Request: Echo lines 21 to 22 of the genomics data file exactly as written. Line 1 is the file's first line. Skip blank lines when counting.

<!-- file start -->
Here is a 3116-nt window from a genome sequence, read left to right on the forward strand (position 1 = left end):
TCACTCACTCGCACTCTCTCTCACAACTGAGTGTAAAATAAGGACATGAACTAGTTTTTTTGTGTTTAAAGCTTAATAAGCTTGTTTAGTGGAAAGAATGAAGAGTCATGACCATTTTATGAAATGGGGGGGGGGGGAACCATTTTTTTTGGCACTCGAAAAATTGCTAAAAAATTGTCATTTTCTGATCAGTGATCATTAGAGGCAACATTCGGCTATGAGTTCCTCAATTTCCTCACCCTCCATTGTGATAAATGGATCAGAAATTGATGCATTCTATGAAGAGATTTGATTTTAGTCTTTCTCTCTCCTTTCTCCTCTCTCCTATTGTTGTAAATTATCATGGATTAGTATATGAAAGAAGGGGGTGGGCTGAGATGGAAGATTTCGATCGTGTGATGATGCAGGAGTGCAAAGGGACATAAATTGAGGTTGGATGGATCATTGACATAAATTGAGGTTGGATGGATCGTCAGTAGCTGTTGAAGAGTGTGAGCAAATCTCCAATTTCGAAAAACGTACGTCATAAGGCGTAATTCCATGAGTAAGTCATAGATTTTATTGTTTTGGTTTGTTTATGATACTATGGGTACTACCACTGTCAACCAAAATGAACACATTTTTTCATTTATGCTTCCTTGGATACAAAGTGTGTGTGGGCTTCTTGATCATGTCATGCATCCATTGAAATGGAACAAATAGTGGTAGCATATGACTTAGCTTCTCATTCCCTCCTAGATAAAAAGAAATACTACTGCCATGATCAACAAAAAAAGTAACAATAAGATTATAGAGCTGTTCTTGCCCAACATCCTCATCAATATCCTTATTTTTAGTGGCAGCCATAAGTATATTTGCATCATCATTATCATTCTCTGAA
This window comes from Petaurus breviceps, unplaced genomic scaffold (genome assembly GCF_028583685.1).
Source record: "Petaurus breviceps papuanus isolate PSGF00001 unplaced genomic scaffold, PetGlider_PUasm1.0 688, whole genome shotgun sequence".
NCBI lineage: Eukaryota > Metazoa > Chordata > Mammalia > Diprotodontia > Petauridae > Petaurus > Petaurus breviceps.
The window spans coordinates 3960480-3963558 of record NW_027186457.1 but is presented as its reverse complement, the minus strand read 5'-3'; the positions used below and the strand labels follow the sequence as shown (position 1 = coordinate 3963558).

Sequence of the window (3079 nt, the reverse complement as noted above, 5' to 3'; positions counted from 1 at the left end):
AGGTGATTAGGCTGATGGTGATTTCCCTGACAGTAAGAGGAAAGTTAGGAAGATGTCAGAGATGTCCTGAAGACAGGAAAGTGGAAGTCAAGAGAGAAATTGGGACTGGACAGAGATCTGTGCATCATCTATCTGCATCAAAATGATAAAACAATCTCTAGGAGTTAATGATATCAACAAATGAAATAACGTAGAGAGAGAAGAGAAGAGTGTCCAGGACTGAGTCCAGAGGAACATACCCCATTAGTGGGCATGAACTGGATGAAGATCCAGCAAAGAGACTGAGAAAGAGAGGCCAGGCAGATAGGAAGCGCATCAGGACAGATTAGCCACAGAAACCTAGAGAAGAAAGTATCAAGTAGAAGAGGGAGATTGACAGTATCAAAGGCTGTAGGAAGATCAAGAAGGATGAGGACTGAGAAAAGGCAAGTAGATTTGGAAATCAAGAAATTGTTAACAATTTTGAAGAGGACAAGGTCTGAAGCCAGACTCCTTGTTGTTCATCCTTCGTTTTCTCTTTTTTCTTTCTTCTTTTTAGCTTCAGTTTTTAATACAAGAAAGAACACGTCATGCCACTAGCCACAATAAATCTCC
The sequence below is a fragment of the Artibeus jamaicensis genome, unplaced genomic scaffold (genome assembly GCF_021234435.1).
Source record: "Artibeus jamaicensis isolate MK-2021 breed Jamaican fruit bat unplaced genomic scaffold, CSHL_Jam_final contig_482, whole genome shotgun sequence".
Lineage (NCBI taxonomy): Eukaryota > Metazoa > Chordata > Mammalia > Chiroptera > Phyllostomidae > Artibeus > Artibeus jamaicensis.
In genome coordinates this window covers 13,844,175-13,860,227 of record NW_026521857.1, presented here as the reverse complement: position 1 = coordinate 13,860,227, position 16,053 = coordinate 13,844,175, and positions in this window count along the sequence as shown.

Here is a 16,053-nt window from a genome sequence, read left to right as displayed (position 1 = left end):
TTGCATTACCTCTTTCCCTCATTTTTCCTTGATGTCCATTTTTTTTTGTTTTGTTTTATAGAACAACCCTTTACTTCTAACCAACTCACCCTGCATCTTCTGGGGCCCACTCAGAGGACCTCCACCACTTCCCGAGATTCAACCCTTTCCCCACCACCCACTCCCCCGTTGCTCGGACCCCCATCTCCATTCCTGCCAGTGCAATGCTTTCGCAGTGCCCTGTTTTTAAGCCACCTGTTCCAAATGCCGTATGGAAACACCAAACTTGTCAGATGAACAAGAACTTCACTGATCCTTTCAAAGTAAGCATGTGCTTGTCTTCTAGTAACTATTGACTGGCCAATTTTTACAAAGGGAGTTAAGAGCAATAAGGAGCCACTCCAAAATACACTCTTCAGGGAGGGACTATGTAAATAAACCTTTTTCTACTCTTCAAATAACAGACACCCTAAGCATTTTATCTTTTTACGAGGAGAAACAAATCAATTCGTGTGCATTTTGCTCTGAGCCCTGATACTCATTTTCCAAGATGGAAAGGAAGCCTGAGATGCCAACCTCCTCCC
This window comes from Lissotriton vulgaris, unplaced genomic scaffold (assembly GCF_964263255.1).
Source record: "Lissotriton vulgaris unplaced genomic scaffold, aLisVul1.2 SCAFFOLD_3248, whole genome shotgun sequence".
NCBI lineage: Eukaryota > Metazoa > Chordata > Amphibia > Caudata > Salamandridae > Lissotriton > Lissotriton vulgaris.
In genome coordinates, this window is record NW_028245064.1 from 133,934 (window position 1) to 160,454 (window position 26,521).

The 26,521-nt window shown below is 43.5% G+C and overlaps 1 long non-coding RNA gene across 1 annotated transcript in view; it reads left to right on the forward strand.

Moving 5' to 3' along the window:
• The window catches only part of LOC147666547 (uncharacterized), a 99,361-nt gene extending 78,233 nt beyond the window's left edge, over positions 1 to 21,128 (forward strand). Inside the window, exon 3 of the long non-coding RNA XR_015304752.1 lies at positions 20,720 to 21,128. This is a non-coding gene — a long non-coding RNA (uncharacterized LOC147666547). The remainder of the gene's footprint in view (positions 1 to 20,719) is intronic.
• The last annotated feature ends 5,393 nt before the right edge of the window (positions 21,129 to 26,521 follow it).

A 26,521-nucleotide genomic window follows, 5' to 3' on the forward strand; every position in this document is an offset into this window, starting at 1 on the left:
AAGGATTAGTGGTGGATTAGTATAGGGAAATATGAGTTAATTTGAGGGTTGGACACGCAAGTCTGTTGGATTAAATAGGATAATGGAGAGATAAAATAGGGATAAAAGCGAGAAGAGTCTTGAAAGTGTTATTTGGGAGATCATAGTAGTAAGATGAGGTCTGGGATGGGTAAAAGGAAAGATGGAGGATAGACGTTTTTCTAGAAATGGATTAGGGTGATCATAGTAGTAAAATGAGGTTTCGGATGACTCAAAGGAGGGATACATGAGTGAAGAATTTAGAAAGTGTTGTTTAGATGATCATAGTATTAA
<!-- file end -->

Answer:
• The window catches only part of LOC147666547 (uncharacterized), a 99,361-nt gene extending 78,233 nt beyond the window's left edge, over positions 1 to 21,128 (forward strand). Inside the window, exon 3 of the long non-coding RNA XR_015304752.1 lies at positions 20,720 to 21,128. This is a non-coding gene — a long non-coding RNA (uncharacterized LOC147666547). The remainder of the gene's footprint in view (positions 1 to 20,719) is intronic.
• The last annotated feature ends 5,393 nt before the right edge of the window (positions 21,129 to 26,521 follow it).